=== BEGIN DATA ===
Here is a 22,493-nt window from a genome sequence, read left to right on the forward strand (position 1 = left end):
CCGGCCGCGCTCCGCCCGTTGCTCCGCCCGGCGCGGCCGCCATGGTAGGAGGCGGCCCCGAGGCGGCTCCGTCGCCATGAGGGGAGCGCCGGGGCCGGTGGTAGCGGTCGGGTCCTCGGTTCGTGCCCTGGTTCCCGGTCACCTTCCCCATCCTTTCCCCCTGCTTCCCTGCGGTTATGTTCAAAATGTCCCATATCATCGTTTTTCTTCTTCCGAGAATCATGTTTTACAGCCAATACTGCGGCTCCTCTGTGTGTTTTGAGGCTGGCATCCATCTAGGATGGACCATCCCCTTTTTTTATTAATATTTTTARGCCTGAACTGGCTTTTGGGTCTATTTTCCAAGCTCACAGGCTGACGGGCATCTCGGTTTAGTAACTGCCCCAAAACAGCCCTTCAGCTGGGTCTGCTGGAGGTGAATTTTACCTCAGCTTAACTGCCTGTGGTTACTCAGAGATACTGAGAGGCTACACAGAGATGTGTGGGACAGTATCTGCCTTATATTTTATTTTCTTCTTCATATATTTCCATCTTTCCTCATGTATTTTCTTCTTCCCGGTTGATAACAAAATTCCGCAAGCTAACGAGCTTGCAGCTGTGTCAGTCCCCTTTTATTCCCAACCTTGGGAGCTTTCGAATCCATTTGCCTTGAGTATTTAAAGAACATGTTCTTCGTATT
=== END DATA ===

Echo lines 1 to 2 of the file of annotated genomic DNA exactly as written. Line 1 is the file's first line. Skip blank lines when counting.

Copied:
Here is a 22,493-nt window from a genome sequence, read left to right on the forward strand (position 1 = left end):
CCGGCCGCGCTCCGCCCGTTGCTCCGCCCGGCGCGGCCGCCATGGTAGGAGGCGGCCCCGAGGCGGCTCCGTCGCCATGAGGGGAGCGCCGGGGCCGGTGGTAGCGGTCGGGTCCTCGGTTCGTGCCCTGGTTCCCGGTCACCTTCCCCATCCTTTCCCCCTGCTTCCCTGCGGTTATGTTCAAAATGTCCCATATCATCGTTTTTCTTCTTCCGAGAATCATGTTTTACAGCCAATACTGCGGCTCCTCTGTGTGTTTTGAGGCTGGCATCCATCTAGGATGGACCATCCCCTTTTTTTATTAATATTTTTARGCCTGAACTGGCTTTTGGGTCTATTTTCCAAGCTCACAGGCTGACGGGCATCTCGGTTTAGTAACTGCCCCAAAACAGCCCTTCAGCTGGGTCTGCTGGAGGTGAATTTTACCTCAGCTTAACTGCCTGTGGTTACTCAGAGATACTGAGAGGCTACACAGAGATGTGTGGGACAGTATCTGCCTTATATTTTATTTTCTTCTTCATATATTTCCATCTTTCCTCATGTATTTTCTTCTTCCCGGTTGATAACAAAATTCCGCAAGCTAACGAGCTTGCAGCTGTGTCAGTCCCCTTTTATTCCCAACCTTGGGAGCTTTCGAATCCATTTGCCTTGAGTATTTAAAGAACATGTTCTTCGTATT